“The book bursts to life with [Wilson’s] observations of nature, from fire ants and social spiders to starlings.”—Aarathi Prasad, New York Times Book Review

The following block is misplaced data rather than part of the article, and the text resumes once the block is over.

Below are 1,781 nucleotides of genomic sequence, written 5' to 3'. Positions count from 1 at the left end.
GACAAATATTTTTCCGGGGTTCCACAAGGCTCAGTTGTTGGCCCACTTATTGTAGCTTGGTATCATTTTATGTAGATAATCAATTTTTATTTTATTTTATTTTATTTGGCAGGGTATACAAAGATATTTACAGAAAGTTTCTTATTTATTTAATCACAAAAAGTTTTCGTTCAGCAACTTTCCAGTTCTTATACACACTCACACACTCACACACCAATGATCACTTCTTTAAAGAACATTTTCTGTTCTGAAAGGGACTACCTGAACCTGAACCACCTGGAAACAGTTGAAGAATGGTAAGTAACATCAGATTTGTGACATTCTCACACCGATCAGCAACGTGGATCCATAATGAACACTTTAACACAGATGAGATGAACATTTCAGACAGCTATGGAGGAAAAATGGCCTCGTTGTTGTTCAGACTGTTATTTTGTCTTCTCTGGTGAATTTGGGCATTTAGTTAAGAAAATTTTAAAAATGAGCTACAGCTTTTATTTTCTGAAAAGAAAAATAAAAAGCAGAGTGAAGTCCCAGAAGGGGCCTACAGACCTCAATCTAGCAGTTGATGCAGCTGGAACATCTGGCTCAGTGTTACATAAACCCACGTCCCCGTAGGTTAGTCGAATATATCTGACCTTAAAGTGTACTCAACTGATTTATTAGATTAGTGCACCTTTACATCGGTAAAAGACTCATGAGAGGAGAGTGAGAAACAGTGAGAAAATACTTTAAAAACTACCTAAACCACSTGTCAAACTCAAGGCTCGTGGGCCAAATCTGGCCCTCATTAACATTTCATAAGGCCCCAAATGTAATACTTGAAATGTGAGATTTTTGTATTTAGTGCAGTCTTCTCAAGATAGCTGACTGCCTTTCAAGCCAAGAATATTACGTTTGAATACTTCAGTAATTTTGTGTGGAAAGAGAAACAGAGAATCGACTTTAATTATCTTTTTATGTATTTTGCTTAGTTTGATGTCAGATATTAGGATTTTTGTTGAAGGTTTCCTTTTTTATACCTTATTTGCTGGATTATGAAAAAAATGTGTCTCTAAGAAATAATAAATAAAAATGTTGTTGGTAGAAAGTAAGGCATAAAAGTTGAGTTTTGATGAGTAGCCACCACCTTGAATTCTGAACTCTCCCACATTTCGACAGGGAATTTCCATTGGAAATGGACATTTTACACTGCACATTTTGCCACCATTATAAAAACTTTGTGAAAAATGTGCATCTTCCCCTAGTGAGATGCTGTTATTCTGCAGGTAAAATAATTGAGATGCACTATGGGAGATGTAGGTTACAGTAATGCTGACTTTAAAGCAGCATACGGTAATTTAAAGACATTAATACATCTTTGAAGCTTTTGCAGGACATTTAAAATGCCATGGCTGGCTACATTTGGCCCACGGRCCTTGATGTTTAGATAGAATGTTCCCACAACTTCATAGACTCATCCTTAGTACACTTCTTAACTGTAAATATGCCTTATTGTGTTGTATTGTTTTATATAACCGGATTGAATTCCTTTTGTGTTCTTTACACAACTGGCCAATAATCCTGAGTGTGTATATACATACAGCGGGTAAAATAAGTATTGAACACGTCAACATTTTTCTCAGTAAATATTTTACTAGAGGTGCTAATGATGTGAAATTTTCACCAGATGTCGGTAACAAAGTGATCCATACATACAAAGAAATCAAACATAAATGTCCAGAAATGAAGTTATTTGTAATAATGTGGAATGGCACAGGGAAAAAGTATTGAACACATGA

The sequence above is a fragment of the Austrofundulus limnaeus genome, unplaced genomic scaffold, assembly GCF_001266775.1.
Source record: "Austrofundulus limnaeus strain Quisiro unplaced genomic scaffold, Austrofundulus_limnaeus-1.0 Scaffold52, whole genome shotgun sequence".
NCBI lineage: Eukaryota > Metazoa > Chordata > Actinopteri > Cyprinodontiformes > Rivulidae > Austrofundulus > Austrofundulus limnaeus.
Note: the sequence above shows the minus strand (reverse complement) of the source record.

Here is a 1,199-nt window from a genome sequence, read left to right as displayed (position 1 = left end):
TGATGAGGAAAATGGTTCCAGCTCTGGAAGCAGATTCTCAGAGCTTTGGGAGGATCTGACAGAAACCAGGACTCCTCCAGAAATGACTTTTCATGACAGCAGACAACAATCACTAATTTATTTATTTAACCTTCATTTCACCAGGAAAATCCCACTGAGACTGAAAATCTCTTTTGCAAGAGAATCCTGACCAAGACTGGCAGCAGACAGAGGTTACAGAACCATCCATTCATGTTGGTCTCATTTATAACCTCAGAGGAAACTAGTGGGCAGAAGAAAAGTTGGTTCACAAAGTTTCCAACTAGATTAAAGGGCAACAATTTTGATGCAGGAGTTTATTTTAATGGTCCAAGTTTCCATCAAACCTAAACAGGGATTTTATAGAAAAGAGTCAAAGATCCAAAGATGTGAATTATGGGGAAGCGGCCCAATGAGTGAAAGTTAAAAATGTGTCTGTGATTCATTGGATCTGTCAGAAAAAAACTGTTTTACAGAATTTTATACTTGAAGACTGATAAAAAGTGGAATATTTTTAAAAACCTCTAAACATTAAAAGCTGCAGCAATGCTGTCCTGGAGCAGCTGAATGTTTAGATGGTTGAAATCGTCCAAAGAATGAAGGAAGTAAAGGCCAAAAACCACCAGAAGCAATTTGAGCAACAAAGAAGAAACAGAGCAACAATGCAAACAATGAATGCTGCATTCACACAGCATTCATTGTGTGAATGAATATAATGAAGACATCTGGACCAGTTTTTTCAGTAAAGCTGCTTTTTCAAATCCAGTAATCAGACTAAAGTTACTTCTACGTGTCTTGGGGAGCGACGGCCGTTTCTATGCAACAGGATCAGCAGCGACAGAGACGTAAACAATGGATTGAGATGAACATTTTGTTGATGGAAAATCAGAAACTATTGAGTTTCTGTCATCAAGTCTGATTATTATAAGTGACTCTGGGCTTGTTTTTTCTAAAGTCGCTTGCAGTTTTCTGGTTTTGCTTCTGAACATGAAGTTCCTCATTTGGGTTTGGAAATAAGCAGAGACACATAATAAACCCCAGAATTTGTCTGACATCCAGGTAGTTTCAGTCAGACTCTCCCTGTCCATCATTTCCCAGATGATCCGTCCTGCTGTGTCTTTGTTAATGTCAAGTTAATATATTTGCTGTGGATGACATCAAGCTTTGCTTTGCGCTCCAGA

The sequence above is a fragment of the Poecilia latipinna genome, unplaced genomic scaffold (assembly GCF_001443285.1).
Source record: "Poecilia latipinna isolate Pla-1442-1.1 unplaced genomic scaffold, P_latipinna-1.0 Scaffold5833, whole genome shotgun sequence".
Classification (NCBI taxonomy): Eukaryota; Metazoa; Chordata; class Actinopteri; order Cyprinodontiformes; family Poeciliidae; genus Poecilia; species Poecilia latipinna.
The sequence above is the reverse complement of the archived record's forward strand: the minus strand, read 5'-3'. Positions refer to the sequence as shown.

An “endlessly fascinating” (Michael Ruse) work of scientific thought and synthesis, Genesis is Edward O. Wilson’s twenty-first-century statement on Darwinian evolution. Asserting that religious creeds and philosophical questions can be reduced to purely genetic and evolutionary components, and that the human body and mind have a physical base obedient to the laws of physics and chemistry, Wilson demonstrates that the only way for us to fully understand human behavior is to study the evolutionary histories of nonhuman species. At least seventeen of these species—among them the African naked mole rat and the sponge-dwelling shrimp—have been found to have advanced societies based on altruism and cooperation. Braiding twenty-first- century scientific theory with the lyrical biological and humanistic observations for which Wilson is beloved, Genesis is “a magisterial history of social evolution, from clouds of midges or sparrows to the grotesqueries of ant colonies” (Kirkus Reviews, starred review).